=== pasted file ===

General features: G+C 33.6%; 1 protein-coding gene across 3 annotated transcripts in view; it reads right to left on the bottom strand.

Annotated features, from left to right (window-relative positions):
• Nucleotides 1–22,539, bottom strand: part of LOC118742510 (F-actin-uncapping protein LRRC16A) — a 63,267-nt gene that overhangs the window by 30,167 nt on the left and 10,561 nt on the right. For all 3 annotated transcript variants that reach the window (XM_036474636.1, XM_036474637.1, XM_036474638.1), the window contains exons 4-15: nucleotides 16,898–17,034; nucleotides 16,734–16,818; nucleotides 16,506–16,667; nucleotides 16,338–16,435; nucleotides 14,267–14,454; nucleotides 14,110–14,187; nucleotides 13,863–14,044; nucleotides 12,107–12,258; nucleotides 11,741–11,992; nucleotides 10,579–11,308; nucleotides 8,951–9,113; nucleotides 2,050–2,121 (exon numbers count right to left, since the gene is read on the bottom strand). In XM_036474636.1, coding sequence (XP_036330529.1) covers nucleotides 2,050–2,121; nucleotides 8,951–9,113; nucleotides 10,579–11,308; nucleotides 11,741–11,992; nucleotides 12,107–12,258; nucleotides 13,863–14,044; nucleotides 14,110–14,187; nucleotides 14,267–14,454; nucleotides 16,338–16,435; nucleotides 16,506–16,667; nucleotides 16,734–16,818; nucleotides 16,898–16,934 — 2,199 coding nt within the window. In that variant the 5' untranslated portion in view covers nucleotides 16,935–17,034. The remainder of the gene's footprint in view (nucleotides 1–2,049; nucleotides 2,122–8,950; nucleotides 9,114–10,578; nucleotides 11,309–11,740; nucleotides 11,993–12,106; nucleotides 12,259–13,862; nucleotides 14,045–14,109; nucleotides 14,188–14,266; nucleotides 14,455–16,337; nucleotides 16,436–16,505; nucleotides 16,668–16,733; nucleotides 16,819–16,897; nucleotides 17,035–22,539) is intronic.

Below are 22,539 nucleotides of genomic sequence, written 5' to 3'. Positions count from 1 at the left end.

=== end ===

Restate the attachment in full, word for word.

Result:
General features: G+C 33.6%; 1 protein-coding gene across 3 annotated transcripts in view; it reads right to left on the bottom strand.

Annotated features, from left to right (window-relative positions):
• Nucleotides 1–22,539, bottom strand: part of LOC118742510 (F-actin-uncapping protein LRRC16A) — a 63,267-nt gene that overhangs the window by 30,167 nt on the left and 10,561 nt on the right. For all 3 annotated transcript variants that reach the window (XM_036474636.1, XM_036474637.1, XM_036474638.1), the window contains exons 4-15: nucleotides 16,898–17,034; nucleotides 16,734–16,818; nucleotides 16,506–16,667; nucleotides 16,338–16,435; nucleotides 14,267–14,454; nucleotides 14,110–14,187; nucleotides 13,863–14,044; nucleotides 12,107–12,258; nucleotides 11,741–11,992; nucleotides 10,579–11,308; nucleotides 8,951–9,113; nucleotides 2,050–2,121 (exon numbers count right to left, since the gene is read on the bottom strand). In XM_036474636.1, coding sequence (XP_036330529.1) covers nucleotides 2,050–2,121; nucleotides 8,951–9,113; nucleotides 10,579–11,308; nucleotides 11,741–11,992; nucleotides 12,107–12,258; nucleotides 13,863–14,044; nucleotides 14,110–14,187; nucleotides 14,267–14,454; nucleotides 16,338–16,435; nucleotides 16,506–16,667; nucleotides 16,734–16,818; nucleotides 16,898–16,934 — 2,199 coding nt within the window. In that variant the 5' untranslated portion in view covers nucleotides 16,935–17,034. The remainder of the gene's footprint in view (nucleotides 1–2,049; nucleotides 2,122–8,950; nucleotides 9,114–10,578; nucleotides 11,309–11,740; nucleotides 11,993–12,106; nucleotides 12,259–13,862; nucleotides 14,045–14,109; nucleotides 14,188–14,266; nucleotides 14,455–16,337; nucleotides 16,436–16,505; nucleotides 16,668–16,733; nucleotides 16,819–16,897; nucleotides 17,035–22,539) is intronic.

Below are 22,539 nucleotides of genomic sequence, written 5' to 3'. Positions count from 1 at the left end.